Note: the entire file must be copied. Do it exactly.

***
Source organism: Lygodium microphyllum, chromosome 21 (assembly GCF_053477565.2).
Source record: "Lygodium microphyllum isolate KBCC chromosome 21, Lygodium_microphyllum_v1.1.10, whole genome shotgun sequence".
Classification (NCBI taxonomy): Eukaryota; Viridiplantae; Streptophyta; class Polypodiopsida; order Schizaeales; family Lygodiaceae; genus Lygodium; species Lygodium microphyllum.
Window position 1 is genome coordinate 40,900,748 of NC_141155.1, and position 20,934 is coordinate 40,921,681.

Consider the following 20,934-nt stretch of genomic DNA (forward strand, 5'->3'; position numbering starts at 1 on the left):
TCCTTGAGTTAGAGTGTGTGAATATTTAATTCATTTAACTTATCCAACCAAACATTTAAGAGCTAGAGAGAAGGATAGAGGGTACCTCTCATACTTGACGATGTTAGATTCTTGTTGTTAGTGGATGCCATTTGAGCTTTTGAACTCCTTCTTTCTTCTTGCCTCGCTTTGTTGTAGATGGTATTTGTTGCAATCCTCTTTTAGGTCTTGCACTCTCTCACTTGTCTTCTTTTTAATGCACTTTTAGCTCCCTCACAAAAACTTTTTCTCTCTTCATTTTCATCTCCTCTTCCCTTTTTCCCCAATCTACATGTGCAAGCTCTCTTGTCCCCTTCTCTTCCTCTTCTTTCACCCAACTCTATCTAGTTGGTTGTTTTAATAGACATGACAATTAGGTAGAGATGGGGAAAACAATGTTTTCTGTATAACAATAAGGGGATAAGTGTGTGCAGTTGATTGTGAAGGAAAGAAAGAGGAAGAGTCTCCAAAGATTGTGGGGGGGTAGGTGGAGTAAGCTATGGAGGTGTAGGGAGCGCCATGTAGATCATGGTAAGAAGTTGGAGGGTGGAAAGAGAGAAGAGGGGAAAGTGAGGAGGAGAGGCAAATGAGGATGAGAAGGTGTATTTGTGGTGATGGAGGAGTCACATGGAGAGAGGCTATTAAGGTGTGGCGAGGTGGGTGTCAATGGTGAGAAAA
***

Source organism: Lygodium microphyllum, chromosome 21 (assembly GCF_053477565.2).
Source record: "Lygodium microphyllum isolate KBCC chromosome 21, Lygodium_microphyllum_v1.1.10, whole genome shotgun sequence".
Classification (NCBI taxonomy): Eukaryota; Viridiplantae; Streptophyta; class Polypodiopsida; order Schizaeales; family Lygodiaceae; genus Lygodium; species Lygodium microphyllum.
Window position 1 is genome coordinate 40,900,748 of NC_141155.1, and position 20,934 is coordinate 40,921,681.

Consider the following 20,934-nt stretch of genomic DNA (forward strand, 5'->3'; position numbering starts at 1 on the left):
TCCTTGAGTTAGAGTGTGTGAATATTTAATTCATTTAACTTATCCAACCAAACATTTAAGAGCTAGAGAGAAGGATAGAGGGTACCTCTCATACTTGACGATGTTAGATTCTTGTTGTTAGTGGATGCCATTTGAGCTTTTGAACTCCTTCTTTCTTCTTGCCTCGCTTTGTTGTAGATGGTATTTGTTGCAATCCTCTTTTAGGTCTTGCACTCTCTCACTTGTCTTCTTTTTAATGCACTTTTAGCTCCCTCACAAAAACTTTTTCTCTCTTCATTTTCATCTCCTCTTCCCTTTTTCCCCAATCTACATGTGCAAGCTCTCTTGTCCCCTTCTCTTCCTCTTCTTTCACCCAACTCTATCTAGTTGGTTGTTTTAATAGACATGACAATTAGGTAGAGATGGGGAAAACAATGTTTTCTGTATAACAATAAGGGGATAAGTGTGTGCAGTTGATTGTGAAGGAAAGAAAGAGGAAGAGTCTCCAAAGATTGTGGGGGGGTAGGTGGAGTAAGCTATGGAGGTGTAGGGAGCGCCATGTAGATCATGGTAAGAAGTTGGAGGGTGGAAAGAGAGAAGAGGGGAAAGTGAGGAGGAGAGGCAAATGAGGATGAGAAGGTGTATTTGTGGTGATGGAGGAGTCACATGGAGAGAGGCTATTAAGGTGTGGCGAGGTGGGTGTCAATGGTGAGAAAA